Artists make an animated effort

Expo gives job seekers a chance to meet representatives from top studios.

November 22, 2010|By Veronica Rocha,
((Raul Roa/Staff…)

BURBANK — Armed with a folder packed with sketches, 20-year-old Matthew Lewis was eager Saturday to get honest critiques of his drawings from industry experts at this year's animation expo.

For Lewis, his folder of cartoon sketches represents his longtime passion in pursuing a career in character design and concept art.

"A lot of it is super, super competitive, and there is the warning that you have to get your [stuff] together now and every time you have your foot in the door, jam it in there and pry that door open as best you can," he said.

Lewis, an art student from Granada Hills, said he planned to show his drawings to "anyone who is willing to look."

He was one of hundreds of animation design hopefuls who attended the three-day Creative Talent Network Animation Expo at the Burbank Marriot Convention Center.


Warner Bros, Walt Disney Animation, DreamWorks Animation and Sony Pictures Animation were some of local studios that offered fellow designers an inside look at the industry.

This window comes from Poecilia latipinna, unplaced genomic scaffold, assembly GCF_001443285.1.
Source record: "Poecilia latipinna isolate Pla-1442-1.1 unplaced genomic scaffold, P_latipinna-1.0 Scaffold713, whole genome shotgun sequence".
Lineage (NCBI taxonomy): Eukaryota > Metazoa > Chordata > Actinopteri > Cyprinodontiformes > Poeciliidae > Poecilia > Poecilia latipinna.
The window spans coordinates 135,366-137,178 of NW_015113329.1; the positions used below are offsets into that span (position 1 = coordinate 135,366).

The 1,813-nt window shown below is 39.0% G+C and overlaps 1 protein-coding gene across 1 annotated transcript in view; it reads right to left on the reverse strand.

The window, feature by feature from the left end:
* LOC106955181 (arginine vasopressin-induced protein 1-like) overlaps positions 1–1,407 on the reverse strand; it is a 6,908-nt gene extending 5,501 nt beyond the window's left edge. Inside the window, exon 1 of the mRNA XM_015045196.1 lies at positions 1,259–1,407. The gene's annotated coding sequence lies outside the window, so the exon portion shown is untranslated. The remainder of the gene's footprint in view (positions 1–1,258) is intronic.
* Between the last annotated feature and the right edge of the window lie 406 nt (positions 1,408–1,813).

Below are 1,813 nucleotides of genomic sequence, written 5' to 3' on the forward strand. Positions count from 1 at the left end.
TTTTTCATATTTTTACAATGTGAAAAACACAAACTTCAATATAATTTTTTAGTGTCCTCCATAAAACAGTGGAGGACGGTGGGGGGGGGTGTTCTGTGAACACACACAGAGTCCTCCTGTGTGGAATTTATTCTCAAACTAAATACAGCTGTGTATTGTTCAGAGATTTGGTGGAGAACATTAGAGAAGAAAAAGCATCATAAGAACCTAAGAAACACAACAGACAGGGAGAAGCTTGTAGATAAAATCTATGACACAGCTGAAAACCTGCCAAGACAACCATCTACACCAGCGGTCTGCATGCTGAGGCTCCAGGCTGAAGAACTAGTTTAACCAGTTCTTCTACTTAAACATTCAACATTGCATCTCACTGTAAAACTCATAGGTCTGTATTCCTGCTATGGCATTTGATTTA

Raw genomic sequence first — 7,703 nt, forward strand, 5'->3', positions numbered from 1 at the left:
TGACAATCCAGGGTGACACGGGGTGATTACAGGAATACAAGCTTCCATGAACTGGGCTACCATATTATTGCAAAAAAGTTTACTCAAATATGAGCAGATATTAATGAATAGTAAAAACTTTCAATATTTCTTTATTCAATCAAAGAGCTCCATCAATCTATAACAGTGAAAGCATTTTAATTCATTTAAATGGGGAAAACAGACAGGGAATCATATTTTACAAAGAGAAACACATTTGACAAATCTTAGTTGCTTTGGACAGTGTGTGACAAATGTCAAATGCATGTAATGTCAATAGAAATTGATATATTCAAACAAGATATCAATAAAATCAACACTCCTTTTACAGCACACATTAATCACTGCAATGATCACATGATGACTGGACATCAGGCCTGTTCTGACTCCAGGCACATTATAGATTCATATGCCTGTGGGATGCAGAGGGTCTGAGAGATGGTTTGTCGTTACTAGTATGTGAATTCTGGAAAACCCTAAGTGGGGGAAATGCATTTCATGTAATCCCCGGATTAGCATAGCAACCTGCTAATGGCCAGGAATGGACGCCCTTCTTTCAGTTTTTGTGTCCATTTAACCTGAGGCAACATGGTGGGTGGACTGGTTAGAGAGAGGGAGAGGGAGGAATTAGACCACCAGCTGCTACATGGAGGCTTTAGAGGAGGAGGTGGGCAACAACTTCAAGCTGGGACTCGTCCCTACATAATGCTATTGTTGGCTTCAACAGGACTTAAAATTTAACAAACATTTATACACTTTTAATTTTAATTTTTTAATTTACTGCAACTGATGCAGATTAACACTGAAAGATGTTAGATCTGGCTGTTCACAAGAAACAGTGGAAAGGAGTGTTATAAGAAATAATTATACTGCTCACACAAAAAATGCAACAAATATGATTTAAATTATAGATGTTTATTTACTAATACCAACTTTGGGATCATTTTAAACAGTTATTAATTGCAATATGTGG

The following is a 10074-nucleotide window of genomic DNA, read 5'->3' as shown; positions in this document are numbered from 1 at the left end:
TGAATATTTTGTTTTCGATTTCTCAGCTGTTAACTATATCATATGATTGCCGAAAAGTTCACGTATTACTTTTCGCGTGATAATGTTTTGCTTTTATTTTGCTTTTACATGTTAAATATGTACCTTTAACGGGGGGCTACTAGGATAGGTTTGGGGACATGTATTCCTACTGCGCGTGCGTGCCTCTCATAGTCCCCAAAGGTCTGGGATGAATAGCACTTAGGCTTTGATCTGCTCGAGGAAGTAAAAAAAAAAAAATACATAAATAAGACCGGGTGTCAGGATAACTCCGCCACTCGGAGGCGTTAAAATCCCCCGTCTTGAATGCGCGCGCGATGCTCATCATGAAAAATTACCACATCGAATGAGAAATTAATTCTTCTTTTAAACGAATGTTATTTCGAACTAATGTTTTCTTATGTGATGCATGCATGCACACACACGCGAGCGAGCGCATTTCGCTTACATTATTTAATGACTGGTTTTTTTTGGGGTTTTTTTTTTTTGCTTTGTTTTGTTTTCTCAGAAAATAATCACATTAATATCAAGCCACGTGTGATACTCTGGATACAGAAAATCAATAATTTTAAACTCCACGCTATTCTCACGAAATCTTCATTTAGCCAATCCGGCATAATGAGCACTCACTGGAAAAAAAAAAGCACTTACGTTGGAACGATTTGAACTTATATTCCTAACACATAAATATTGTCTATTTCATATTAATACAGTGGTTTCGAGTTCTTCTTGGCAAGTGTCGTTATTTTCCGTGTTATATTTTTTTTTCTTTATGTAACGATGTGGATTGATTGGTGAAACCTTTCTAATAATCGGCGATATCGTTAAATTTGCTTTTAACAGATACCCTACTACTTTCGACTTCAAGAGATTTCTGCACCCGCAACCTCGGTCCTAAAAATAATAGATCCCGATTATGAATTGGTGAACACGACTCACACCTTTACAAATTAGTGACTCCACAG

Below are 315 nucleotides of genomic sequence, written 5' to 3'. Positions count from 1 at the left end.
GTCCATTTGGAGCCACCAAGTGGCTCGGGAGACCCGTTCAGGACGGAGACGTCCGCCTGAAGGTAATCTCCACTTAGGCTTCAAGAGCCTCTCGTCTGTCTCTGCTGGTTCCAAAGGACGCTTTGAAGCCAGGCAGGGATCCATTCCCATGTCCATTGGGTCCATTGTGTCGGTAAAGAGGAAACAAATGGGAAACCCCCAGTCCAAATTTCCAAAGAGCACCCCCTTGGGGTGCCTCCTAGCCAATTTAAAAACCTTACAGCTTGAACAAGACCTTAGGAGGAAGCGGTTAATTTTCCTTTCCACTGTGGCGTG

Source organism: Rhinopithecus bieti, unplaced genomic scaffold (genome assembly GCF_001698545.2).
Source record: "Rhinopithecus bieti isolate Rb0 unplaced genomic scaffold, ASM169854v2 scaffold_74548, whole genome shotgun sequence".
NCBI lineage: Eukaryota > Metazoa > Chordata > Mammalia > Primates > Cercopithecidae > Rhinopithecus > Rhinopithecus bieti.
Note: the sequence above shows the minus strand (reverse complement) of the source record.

While the event gave designers an opportunity to network with others in the same field, they also got the chance to learn about the industry in several workshops and from top animators.

Expo organizer Tina Price, who founded the Creative Talent Network, worked as an animator for 25 years at Walt Disney Animation, where she said fellow designers were always willing to give her advice and help her out with projects.

"Young people today don't have that opportunity, whether it is because they are short-term employment or the bad economy … so I wanted to re-create what I had received by bringing the professionals together with the students and their peers to connect on a creative level," she said.

Some studios have also cut their training programs due to limited funding, she said.

Price said the event offered designers a rare opportunity to meet the industry's leading animators.

"You'll never see them together again like this, and it's a once-in-a-lifetime opportunity to meet them, talk to them, ask questions and get them to look at your work," she said.

Of 200 designers interviewed for various jobs at last year's event, 20 people were placed with studios, Price said.

"But they made, more importantly, lifetime career connections with these people," she said.

Making network connections was critical for 30-year-old Marc Taganas, who was looking for job opportunities in digital art.

The Poway resident came equipped with his portfolio, which he planned to show to representatives with major design companies.

And while Taganas is enjoying his work with Sony as a quality assurance tester, he hoped to broaden his connections in the industry at the event.

"It's pretty hard right now," he said. "While we are going to school, they kind of assured us that although the ecomony is kind of down right now, entertainment usually does really well."

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